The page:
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October 29, 2014
Driving clean energy
By Timothy P Fagan, Senior Legal Editor - EHS

At the recent Air and Waste Management Association – New England Section’s fall conference, Massachusetts DEP Commissioner David Cash spoke of the state’s dramatic progress on the clean energy front and drivers of clean energy going forward.

In 2008, Massachusetts had 3.64 MW of installed solar power, but by 2014 that total jumped to 643 MW and the state has a goal of 1,600 MW by 2020.  The dramatic increase is also accompanied by a drop in installed cost from $6-8/watt in 2010 to $3-5/watt in 2013.  While siting issues have hampered wind energy development in Massachusetts, improvements are being realized.  In addition, $3 billion of investments in energy efficiency over a 3-year period are returning almost $9 billion in benefits.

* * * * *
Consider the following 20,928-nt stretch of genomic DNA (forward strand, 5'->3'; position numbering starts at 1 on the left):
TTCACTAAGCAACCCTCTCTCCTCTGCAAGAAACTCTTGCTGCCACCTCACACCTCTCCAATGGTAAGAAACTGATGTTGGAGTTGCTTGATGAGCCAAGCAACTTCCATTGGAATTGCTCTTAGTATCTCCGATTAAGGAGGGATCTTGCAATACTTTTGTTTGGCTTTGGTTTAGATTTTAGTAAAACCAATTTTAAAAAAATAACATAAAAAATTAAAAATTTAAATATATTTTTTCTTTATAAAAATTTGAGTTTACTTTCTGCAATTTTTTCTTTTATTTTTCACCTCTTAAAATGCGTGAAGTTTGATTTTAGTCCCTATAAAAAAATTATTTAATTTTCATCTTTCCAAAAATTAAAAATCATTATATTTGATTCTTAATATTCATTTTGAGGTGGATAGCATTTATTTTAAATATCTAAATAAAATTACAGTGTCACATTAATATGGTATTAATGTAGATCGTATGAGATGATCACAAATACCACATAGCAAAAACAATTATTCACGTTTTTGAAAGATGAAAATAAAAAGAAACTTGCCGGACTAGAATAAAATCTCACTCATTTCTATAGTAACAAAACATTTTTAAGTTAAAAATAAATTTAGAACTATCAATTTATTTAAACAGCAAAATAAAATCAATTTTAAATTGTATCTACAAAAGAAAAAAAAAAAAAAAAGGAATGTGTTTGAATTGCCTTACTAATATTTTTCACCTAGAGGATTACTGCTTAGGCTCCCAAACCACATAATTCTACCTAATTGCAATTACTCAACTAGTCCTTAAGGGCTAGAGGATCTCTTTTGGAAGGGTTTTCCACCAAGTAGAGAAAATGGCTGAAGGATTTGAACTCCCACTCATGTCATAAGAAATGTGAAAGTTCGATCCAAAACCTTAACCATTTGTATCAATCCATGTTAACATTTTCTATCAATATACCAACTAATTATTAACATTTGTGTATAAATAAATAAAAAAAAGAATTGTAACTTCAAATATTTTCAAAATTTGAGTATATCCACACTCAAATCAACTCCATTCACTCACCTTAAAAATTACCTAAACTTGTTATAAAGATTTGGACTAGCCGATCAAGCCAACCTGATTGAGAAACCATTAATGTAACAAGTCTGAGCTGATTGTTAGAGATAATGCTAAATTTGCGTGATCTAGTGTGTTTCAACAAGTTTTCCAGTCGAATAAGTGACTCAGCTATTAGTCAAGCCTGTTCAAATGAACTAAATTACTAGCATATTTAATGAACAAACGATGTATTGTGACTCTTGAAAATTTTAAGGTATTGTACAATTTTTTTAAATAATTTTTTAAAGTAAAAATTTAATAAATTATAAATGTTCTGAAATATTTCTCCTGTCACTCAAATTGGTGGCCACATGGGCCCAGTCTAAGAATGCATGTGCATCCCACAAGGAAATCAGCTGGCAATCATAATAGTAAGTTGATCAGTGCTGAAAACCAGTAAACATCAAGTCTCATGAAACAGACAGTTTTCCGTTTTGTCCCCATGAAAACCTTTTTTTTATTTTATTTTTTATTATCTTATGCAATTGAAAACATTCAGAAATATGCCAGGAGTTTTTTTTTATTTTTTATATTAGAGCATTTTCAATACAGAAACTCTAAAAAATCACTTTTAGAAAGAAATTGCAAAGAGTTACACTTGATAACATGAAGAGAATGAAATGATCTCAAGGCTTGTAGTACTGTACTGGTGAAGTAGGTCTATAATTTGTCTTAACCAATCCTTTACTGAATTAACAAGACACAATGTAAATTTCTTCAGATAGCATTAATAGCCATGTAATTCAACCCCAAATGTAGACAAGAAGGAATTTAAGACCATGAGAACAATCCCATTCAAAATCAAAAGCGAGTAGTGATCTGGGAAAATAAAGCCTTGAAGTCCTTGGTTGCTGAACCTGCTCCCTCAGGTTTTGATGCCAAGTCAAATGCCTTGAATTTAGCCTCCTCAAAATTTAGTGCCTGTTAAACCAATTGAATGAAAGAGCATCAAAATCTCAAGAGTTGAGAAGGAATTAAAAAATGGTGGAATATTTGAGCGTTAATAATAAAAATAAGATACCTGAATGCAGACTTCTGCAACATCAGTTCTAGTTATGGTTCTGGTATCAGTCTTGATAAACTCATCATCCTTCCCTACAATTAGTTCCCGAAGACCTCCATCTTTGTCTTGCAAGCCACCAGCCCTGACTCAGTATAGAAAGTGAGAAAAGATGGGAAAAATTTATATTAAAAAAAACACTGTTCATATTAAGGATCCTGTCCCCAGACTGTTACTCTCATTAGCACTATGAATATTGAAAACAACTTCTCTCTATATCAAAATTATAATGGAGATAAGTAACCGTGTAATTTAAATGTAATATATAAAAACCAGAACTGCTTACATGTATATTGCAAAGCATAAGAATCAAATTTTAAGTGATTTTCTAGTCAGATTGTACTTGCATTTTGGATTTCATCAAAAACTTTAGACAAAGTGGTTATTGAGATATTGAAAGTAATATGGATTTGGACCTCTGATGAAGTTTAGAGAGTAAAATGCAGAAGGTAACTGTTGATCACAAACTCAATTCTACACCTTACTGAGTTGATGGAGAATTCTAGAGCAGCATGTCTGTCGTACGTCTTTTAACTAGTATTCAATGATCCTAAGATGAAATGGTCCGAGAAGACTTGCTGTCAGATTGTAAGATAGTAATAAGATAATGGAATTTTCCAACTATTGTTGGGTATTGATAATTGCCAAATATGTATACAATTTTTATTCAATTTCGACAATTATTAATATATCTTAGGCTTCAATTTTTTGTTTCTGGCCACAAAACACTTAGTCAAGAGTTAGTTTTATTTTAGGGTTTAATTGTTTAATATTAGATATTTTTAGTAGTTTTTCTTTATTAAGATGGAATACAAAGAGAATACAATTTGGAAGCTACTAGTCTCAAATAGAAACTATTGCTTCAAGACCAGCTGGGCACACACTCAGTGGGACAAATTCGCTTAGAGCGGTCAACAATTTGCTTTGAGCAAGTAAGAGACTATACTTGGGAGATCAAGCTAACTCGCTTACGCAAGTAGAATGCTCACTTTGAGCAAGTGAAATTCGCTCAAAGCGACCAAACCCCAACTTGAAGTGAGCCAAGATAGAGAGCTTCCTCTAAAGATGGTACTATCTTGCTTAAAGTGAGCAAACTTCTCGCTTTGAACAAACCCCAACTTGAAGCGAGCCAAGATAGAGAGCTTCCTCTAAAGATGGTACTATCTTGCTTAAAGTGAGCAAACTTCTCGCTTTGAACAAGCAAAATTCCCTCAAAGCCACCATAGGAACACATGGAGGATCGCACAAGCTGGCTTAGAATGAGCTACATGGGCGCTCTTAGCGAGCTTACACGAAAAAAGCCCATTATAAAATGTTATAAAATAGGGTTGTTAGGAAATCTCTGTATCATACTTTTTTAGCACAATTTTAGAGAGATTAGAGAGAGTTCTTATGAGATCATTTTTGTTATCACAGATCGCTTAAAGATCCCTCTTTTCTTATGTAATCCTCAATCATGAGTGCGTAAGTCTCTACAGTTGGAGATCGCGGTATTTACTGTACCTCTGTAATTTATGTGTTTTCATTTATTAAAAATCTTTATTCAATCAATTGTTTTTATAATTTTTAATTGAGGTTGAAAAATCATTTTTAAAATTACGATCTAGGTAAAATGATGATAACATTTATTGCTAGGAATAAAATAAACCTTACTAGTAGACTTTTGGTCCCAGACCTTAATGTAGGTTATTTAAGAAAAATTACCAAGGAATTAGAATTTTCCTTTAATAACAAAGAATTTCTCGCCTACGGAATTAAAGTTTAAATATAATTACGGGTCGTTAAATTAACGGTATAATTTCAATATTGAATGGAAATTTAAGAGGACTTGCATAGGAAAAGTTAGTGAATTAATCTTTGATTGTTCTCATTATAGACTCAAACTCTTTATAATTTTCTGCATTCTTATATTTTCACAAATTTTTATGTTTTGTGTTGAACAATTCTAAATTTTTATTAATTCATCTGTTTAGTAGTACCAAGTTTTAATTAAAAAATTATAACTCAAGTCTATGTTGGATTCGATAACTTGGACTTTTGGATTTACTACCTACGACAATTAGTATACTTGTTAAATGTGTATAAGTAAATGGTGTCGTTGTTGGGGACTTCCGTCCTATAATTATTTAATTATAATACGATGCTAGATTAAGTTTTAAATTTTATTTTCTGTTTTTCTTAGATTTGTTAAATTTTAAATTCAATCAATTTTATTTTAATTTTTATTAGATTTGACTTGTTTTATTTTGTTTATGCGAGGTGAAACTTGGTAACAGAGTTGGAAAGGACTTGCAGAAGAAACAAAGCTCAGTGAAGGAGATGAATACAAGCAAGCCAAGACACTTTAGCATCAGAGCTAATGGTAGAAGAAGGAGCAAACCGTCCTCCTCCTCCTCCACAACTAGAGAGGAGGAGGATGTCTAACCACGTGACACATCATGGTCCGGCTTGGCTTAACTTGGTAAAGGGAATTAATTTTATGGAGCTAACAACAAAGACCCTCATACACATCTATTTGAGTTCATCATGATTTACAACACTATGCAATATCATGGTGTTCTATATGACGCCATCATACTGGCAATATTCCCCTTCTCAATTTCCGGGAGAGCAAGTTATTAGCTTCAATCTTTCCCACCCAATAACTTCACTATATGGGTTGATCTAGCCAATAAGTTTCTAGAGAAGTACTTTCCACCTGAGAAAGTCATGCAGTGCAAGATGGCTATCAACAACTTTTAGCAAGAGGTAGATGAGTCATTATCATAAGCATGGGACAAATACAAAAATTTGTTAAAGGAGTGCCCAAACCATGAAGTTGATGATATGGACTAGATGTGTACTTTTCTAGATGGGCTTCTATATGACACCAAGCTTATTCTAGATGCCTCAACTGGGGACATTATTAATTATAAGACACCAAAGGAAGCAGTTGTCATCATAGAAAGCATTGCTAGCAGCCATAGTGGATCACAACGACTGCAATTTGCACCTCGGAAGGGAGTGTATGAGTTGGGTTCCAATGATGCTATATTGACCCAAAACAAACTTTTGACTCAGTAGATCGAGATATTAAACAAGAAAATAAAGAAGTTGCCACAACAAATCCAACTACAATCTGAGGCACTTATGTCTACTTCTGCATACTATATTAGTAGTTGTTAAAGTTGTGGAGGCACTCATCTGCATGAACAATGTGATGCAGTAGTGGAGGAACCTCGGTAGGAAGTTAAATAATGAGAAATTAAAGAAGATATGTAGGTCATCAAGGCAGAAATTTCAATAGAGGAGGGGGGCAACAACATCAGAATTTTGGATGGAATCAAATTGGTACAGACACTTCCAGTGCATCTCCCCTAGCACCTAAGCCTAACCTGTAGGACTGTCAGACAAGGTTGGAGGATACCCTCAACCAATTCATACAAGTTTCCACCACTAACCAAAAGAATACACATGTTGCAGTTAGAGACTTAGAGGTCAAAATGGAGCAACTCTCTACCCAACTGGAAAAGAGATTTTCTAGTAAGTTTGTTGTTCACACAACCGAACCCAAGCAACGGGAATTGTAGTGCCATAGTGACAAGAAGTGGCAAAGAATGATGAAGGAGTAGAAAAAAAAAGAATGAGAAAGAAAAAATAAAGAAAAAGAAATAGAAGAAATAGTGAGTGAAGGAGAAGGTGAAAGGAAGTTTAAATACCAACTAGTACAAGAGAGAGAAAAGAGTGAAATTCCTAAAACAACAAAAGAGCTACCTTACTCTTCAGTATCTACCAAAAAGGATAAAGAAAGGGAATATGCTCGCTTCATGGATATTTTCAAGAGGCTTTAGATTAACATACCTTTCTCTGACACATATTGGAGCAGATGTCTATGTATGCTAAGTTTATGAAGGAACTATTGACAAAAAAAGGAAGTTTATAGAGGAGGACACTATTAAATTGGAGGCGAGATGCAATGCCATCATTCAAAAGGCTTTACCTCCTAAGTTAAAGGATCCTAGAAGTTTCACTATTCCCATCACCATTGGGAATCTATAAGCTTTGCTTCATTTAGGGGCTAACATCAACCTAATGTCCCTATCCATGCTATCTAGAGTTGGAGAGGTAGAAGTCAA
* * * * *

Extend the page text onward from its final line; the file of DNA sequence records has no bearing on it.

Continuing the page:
The environmental benefits of clean energy are obvious but they do not resonate with everyone. Therefore, according to Commissioner Cash, to keep driving clean energy forward it is important to overlap the environmental benefits with an economic imperative.  For that reason, he emphasized a message that integrates the economic benefits of clean energy with the environmental and energy benefits.  An integrated approach can tout:

  • Lower energy costs and less price volatility;
  • Growing a clean energy economy and creating jobs;
  • Increasing energy independence; and
  • Protecting the environment for future generations.
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